Application performance management, or APM, refers to the discipline within systems management that focuses on monitoring and managing the performance and service availability of software applications. According to Gartner research, Application Performance Management includes 5 distinct functional dimensions:
As organizations examine ways to improve the quality of their application services, many will turn to end-to-end application performance management (APM). While the business case for APM varies based on the type of organization, all organizations must develop the ROI as an initial step. Business units that rely on critical applications to drive revenue or internal efficiencies cannot afford to experience application performance issues or application failures, and will be the biggest benefactors of APM.
When application performance issues occur, the business loses revenue or productivity (or both), and these losses can usually be quantified. Such losses are the areas to focus on. APM also provides value to application engineering teams as well as the operational organizations that are tasked with managing and ensuring performance of the application.
End-to-end APM provides enterprises with quick insight into performance problems, and can allow the IT team to troubleshoot issues before they affect customers. The highest value for APM will be for applications that directly affect revenue, such as online product ordering, financial transactions or mission-critical services like VoIP. End-to-end APM can also help ensure that service level agreements (SLAs) are not violated, and reduce or eliminate the penalties associated with those SLA violations.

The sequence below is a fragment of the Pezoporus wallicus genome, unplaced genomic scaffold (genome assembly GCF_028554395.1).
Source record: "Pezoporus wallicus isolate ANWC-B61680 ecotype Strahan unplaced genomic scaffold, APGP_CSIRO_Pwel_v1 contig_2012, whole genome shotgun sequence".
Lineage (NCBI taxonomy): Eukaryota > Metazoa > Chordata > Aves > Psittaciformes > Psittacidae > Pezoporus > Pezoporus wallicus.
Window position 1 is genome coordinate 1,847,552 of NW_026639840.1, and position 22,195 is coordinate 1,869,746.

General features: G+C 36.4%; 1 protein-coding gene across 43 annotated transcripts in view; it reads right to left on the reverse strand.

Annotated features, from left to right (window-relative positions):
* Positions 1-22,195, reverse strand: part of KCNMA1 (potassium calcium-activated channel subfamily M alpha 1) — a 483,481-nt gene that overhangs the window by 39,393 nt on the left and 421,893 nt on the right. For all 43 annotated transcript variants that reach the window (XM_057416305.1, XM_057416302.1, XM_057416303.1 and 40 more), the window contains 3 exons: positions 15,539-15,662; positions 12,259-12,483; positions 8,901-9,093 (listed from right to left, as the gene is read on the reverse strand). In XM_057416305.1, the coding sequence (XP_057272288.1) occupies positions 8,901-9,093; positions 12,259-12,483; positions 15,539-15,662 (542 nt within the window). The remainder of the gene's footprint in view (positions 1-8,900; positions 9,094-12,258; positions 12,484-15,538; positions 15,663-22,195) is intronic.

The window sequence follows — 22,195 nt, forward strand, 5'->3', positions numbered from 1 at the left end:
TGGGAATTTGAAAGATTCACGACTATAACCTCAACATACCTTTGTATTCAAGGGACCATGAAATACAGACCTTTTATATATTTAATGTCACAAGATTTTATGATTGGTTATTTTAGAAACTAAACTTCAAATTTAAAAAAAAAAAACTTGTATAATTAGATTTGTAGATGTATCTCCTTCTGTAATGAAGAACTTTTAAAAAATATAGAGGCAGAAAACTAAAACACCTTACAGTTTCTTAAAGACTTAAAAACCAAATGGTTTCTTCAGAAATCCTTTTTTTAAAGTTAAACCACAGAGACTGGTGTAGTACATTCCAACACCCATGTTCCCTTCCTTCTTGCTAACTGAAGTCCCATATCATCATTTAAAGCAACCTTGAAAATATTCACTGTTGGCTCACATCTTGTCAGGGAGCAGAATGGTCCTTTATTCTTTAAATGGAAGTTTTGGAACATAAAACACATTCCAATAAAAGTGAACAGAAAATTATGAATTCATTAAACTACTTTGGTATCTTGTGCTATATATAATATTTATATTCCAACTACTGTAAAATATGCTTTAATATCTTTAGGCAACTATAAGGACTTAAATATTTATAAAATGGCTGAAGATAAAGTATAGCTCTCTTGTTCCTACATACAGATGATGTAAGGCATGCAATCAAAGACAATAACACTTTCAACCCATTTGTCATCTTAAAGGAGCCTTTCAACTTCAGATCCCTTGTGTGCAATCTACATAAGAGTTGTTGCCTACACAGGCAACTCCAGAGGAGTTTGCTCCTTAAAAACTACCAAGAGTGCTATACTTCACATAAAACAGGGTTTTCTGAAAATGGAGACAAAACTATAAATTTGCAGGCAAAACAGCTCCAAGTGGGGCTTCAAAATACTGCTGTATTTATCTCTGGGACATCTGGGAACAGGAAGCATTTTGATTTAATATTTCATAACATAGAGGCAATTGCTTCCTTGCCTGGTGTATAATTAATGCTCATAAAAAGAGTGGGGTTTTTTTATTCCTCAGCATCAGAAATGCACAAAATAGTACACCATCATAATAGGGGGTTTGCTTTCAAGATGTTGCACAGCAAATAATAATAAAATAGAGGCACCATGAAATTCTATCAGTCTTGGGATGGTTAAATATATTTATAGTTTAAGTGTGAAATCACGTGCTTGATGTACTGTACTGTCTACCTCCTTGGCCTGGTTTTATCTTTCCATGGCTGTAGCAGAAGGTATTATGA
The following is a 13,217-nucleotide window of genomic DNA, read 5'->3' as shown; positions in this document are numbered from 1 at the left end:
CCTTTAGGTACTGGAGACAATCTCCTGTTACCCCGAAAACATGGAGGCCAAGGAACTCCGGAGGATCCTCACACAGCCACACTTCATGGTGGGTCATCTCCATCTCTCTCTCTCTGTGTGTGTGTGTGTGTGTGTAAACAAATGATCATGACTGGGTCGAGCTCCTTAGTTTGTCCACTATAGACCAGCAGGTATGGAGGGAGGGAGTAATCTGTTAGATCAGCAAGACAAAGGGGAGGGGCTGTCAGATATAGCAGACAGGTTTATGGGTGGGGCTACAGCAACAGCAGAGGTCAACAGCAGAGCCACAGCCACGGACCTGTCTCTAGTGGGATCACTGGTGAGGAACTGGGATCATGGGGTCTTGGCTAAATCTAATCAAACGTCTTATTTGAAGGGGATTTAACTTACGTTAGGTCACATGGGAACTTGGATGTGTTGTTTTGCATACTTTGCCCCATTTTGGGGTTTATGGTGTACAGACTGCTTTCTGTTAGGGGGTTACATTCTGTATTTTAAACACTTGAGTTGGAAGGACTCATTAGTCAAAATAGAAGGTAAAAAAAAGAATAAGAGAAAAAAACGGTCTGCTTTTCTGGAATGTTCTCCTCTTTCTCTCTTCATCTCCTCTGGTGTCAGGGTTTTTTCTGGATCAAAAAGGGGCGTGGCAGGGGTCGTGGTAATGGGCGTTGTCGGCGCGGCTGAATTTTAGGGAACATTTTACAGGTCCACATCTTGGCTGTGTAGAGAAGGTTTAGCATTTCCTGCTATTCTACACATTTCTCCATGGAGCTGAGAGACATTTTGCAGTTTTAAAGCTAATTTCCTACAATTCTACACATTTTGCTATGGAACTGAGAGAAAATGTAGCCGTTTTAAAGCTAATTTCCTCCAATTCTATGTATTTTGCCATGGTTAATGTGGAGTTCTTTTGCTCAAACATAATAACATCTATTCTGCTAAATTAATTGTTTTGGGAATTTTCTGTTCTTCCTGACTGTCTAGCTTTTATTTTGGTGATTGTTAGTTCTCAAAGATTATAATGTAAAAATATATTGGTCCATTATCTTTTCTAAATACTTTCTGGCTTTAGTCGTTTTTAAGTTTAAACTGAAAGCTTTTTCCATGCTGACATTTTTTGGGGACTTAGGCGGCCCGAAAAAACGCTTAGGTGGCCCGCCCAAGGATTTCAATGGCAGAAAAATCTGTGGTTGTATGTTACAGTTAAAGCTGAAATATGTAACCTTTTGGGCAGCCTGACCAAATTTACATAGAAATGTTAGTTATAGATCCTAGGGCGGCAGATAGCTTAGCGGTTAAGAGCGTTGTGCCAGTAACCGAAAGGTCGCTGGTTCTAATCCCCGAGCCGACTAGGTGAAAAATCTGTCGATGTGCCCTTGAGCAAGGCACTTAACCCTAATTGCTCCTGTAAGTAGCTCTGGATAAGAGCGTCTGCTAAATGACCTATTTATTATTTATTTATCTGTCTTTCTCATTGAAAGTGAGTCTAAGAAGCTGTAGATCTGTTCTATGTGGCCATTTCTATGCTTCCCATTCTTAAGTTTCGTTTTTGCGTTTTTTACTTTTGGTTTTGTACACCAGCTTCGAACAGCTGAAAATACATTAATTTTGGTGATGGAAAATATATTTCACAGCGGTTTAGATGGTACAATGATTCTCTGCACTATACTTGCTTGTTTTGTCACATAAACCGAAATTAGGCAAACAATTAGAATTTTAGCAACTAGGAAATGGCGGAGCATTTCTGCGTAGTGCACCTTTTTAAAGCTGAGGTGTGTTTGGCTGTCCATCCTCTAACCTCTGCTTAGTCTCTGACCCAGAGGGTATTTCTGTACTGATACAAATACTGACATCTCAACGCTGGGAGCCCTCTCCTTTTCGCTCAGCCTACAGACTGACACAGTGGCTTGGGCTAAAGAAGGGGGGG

For organizations that do not have APM products, end-to-end APM can monitor and report on all aspects of the application environment and provide immediate value to application development and engineering teams, as well as operations and management organizations that need application performance visibility. In environments where organizations have tools to monitor components of the application infrastructure, end-to-end APM can fill the monitoring gaps that exist, and provide an overall analytics engine for the events and presentation layer. For organizations that have monitoring tools and an overall enterprise management system, end-to-end APM can perform the tough job of aggregating application data and pinpointing the root cause of the application problem.
Providing this level of both real-time and historical visibility will finally allow organizations to attain better management of their application services and allow those same organizations to reduce the customer-facing impact of performance degradation and mean-time-to-repair (MTTR). Just about every organization that relies on applications should provide monitoring visibility into those same applications, but it all starts with the business case and providing overall justification for the solution.